Pyelonephritis is the medical term for a type of UTI (urinary tract infection) that usually starts in the urethra or bladder then ascends upwards and spreads into the kidneys. Kidney infection is a serious condition on its own because the harmful bacteria can spread beyond the organs and into the bloodstream, causing a systemic infection. If treated incorrectly or left untreated, pyelonephritis can cause scarring or other permanent damage to the kidneys. Therefore, diagnosis and treatment should begin as quickly as possible.
Definition & Facts
The kidneys function to keep the balance of minerals and salts in the blood, to clean and purify the blood, and to help control blood pressure. When the body develops pyelonephritis, fluids and waste products can build up in the body, making the kidneys unable to function properly.
Pyelonephritis requires proper medical attention and treatment with specific antibiotics; if advanced, it may require bed rest or hospitalization so that fluids and antibiotics can be administered intravenously. When common kidney infection symptoms are accompanied by vomiting, nausea, or bloody urine, immediate medical attention is required. If left untreated, diseased kidneys can stop working completely, creating a potentially fatal problem.
Symptoms & Complaints
- Frequent need to urinate
- Inability to urinate even when urinary urgency is felt
- A burning sensation when urinating
- Cloudy urine
- Urine that smells bad
- Hematuria (pus or blood in urine)
- Abdominal pain and/or tenderness
- Back pain, groin pain, or flank pain
The most common cause of pyelonephritis is the bacterium, Escherichia coli which, like other bacteria and viruses, either moves up to the kidneys from the bladder or is carried by the blood from other parts of the system to the kidneys.
A less common cause is an infection that develops after kidney surgery. Women are at a greater risk for kidney disease than men because the female urethra is shorter than the male urethra; this physiological design makes it easier for the bacteria to get into the urethra and ascend to the kidneys.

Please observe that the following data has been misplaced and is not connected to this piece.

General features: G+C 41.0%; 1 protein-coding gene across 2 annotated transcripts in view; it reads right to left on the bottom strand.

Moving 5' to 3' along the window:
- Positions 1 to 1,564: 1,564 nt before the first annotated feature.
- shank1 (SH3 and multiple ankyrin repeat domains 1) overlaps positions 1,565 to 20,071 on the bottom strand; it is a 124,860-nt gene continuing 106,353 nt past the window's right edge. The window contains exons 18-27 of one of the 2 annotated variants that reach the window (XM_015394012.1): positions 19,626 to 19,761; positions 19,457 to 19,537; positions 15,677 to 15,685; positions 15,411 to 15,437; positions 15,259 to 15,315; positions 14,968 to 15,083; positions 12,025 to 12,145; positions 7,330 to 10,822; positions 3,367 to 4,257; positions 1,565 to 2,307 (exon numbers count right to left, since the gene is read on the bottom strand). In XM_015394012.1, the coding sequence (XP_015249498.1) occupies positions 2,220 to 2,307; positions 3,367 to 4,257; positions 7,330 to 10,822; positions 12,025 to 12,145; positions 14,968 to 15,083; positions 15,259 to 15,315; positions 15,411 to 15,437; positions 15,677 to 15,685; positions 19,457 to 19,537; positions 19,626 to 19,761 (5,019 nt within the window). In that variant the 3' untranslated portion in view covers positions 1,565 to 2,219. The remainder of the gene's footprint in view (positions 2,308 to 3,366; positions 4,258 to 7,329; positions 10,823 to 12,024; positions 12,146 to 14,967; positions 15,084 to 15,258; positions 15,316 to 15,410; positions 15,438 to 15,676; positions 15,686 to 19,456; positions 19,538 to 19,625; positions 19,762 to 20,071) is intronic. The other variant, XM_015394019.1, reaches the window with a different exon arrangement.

People with a weakened immune system due to diseases such as HIV or diabetes are more susceptible to kidney disease. Structural problems such as kidney stones or enlarged prostate glands can produce blockages in the urinary system that restrict or reduce the flow of urine, which increases the risk of infection.
Prolonged use of urinary catheters increases the risk of infection, and if there is a spinal cord injury or nerve damage that blocks the symptoms of bladder infection, the condition can advance to pyelonephritis without the patient being aware of the problem.
A less common cause of pyelonephritis is vesicoureteral reflux (VUR) in which the valve normally preventing a backward flow of urine into the kidneys does not work correctly. Pregnant women have a higher risk of developing kidney disease.
Diagnosis & Tests
The first step for diagnosis of kidney infection is a urinalysis, which will show if bacteria and white blood cells that indicate infection are present in the urine. A urine culture is then performed in a lab by fostering bacterial growth from the urine sample so the specific bacteria that need to be treated can be identified. Other diagnostic tools include:
- An ultrasound that shows if there are any obstructions in the urinary tract
- A VCUG (voiding cystourethrogram) takes X-ray images of the full bladder and the bladder during urination in order to check for abnormalities in the bladder or urethra.
- A computed tomography (CT) scan involves computer technology, X-ray and the injection of a contrast medium (dye) to create 3-D images of the urinary tract, bladder, and urethra.
- DMSA (dimercaptosuccinic acid scintigraphy) is a different imaging study that uses an injection of a small amount of radioactive material into the patient’s arm. As the material travels through the kidneys, it shows any infection or scarring to the organ, and helps pinpoint the severity of the damage or infection.
Treatment & Therapy
When a person presents with some of the common symptoms of pyelonephritis, the treating physician often chooses to start the patient on a general antibiotic that can fight many common kinds of bacteria. Then, if necessary, the doctor may prescribe a more targeted antibiotic after the lab results identify the specific bacteria causing the infection.
Antibiotics may can be taken orally or by injection and can take several weeks to clear up the problem, and urine cultures will be repeated throughout the treatment until the condition is gone. Even after the infection has been cleared, urine cultures may be taken to make sure the infection has not returned. If the infection is severe, hospitalization may be required.
If the infection is caused by an obstruction blocking the urinary tract or bladder, surgery may be performed to correct the condition. While the symptoms of a kidney infection normally start to clear up in a few days, the full course of antibiotics must be taken to make sure that the infection - not just the symptoms - has been cleared up.
Prevention & Prophylaxis
Urinating soon after having sexual intercourse also helps rid the urethra of harmful bacteria and reduces the chances of developing an infection. For women, who are more prone to develop pyelonephritis, it is important to wipe from front to back after urinating or after a bowel movement; this will help stop the spread of bacteria. People should also be cautious about using products such as douches or deodorant sprays that can irritate the area and make it more vulnerable to infection.